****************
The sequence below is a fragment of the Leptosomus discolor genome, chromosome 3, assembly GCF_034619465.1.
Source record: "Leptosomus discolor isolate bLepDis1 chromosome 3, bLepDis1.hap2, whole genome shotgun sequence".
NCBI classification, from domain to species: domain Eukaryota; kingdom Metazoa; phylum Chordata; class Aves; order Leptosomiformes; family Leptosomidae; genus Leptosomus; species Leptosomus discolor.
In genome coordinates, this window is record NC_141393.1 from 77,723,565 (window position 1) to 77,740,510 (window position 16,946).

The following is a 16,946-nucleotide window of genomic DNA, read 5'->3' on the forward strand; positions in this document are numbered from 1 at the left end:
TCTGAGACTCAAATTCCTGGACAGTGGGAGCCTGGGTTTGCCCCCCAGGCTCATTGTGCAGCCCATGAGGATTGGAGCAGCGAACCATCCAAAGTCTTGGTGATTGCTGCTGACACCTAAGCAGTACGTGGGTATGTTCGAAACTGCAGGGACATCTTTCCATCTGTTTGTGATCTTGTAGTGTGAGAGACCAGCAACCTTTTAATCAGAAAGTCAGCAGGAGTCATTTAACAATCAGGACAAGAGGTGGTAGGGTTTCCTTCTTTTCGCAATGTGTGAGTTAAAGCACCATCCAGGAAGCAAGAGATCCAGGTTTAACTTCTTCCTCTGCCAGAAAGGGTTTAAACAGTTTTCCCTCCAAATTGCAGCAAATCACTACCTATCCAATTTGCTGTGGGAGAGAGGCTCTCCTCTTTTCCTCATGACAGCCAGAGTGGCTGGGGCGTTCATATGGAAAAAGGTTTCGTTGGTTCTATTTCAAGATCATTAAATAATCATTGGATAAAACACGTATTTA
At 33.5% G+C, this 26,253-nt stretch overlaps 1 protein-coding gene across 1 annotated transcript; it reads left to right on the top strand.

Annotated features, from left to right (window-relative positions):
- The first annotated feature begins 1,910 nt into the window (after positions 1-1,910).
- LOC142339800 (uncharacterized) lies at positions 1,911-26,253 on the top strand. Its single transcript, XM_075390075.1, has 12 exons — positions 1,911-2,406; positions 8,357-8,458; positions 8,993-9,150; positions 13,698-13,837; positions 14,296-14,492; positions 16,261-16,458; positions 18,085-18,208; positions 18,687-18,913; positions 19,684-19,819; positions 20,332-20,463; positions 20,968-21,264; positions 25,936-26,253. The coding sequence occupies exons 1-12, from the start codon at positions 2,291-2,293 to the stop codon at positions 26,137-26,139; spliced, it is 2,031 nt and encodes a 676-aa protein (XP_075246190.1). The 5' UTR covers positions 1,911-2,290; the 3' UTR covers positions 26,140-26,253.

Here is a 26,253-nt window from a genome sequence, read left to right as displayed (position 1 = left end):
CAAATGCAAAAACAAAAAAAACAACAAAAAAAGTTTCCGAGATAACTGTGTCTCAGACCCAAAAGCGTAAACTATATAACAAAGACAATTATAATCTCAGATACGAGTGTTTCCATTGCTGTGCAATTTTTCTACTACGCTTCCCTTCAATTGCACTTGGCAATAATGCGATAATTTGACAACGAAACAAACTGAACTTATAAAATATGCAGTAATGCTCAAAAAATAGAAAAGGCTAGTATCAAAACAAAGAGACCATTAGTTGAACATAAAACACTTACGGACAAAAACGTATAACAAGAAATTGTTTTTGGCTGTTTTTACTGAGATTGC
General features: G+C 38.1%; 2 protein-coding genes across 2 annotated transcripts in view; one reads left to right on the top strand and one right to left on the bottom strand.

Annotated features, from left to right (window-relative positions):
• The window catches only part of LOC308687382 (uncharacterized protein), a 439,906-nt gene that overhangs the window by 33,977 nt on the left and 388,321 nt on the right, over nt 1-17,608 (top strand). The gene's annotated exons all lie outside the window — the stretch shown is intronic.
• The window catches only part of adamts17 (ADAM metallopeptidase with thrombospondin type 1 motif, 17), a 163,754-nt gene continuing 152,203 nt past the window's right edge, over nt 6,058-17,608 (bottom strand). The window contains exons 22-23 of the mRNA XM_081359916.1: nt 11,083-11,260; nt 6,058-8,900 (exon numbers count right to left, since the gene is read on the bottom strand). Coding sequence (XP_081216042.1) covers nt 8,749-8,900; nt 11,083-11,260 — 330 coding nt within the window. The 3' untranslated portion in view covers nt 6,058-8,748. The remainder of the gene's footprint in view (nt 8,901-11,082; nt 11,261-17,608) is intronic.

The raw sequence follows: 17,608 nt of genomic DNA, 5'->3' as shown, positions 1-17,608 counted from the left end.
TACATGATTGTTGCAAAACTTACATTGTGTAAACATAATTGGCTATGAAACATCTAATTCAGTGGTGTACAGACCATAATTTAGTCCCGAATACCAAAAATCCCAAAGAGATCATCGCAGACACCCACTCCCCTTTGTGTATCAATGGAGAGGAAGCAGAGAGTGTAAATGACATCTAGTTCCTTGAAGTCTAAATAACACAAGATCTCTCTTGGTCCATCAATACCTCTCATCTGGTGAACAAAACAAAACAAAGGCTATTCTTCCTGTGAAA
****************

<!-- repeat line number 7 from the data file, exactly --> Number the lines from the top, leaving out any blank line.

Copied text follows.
At 33.5% G+C, this 26,253-nt stretch overlaps 1 protein-coding gene across 1 annotated transcript; it reads left to right on the top strand.